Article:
Obama’s gloomy sequester outlook would not take effect immediately

Andrew Sachais Contributor
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President Barack Obama painted a gloomy picture on Tuesday of the potential state of government operations, barring automatic budget cuts hit on March 1, but many believe that his emphasis on immediate danger is overstated.

“Nothing. Nothing happens,” said a senior congressional aide to Reuters, discussing what he sees happening soon after march 1.

Obama spoke of FBI agents furloughed, criminals released, flights delayed, teachers and police officers laid off and parents frantic to find a place for children locked out of day care centers.

“Federal prosecutors will have to close cases and let criminals go,” Obama said, at the White House. “Tens of thousands of parents will have to scramble to find child care for their kids.”

The lasting effects may ultimately be significant, but initially there may be gradual ripples as agencies come to terms with looming cuts to all of their programs.

Amy Brundage, a White House spokeswoman, told the New York Times, “Whether these impacts are felt immediately or in the near future, they are already having negative effects on the economy. And there are Americans who are working today who could lose their jobs if these cuts go into effect.”

Officials have made it clear that daycares won’t be padlocked, Federal agents will continue to conduct investigations, and most importantly, criminals will not immediately be “let go,” as Obama suggested on March 1.

The planned cuts would take $85 billion out of the budget this year. But only half of those cuts may actually be felt this year, the nonpartisan Congressional Budget Office estimated in a recent blog post.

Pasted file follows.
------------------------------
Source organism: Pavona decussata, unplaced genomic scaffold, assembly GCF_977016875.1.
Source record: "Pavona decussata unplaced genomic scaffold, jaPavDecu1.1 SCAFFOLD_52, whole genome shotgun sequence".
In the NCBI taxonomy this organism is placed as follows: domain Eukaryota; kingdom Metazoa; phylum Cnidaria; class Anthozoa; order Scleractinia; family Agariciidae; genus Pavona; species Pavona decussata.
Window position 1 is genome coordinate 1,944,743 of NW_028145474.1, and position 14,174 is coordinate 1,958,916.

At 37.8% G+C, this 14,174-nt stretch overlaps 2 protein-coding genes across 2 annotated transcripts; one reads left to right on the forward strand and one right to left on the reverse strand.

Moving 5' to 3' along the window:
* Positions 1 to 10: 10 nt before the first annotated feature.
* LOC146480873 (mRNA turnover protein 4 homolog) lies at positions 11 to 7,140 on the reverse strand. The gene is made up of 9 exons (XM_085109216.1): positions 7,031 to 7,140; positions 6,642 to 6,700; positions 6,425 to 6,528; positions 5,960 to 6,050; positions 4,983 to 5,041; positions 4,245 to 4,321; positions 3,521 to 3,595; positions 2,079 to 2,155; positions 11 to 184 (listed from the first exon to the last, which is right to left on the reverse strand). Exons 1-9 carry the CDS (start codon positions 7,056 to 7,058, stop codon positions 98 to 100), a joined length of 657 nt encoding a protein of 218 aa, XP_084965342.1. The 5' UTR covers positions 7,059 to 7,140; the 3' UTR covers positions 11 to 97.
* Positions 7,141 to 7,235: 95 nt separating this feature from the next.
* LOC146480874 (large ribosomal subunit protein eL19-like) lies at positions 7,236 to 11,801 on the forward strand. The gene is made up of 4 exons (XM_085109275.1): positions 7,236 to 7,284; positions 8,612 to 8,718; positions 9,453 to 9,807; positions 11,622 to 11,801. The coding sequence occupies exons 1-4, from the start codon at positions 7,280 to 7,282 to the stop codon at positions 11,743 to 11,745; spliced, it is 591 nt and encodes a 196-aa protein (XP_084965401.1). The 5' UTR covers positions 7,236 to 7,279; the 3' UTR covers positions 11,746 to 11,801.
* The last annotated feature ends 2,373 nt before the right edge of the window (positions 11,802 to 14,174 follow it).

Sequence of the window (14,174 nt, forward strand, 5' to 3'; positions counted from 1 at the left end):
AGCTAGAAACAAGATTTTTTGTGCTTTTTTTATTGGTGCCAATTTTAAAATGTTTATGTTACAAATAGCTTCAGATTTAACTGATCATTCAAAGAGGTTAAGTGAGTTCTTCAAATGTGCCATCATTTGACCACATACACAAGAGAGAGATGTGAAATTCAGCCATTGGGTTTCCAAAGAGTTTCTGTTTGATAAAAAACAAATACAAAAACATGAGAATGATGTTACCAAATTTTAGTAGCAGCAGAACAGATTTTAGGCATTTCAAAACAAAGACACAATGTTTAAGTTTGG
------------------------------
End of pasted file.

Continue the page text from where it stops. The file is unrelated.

The office wrote that “discretionary outlays will drop by $35 billion and mandatory spending will be reduced by $9 billion this year as a direct result of those procedures; additional reductions in outlays attributable to the cuts in 2013 funding will occur in later years.”

Senior administration officials on Tuesday did not have any concrete examples, but ultimately they would reduce everything from military programs to space exploration between March 1 and the end of the fiscal year on Sept. 30. Food inspections, air traffic control, law enforcement and education programs would also be among those hit.

“This moves forward on a rolling basis,” White House budget office controller Danny Werfel acknowledged last week after testifying to Congress.

In recent years gridlock in Washington has seemed to need the threat of inflexible deadlines and potentially grave consequences — workers laid off, parks and monuments closing, services disappearing overnight, federal benefit checks delayed — to get anything done.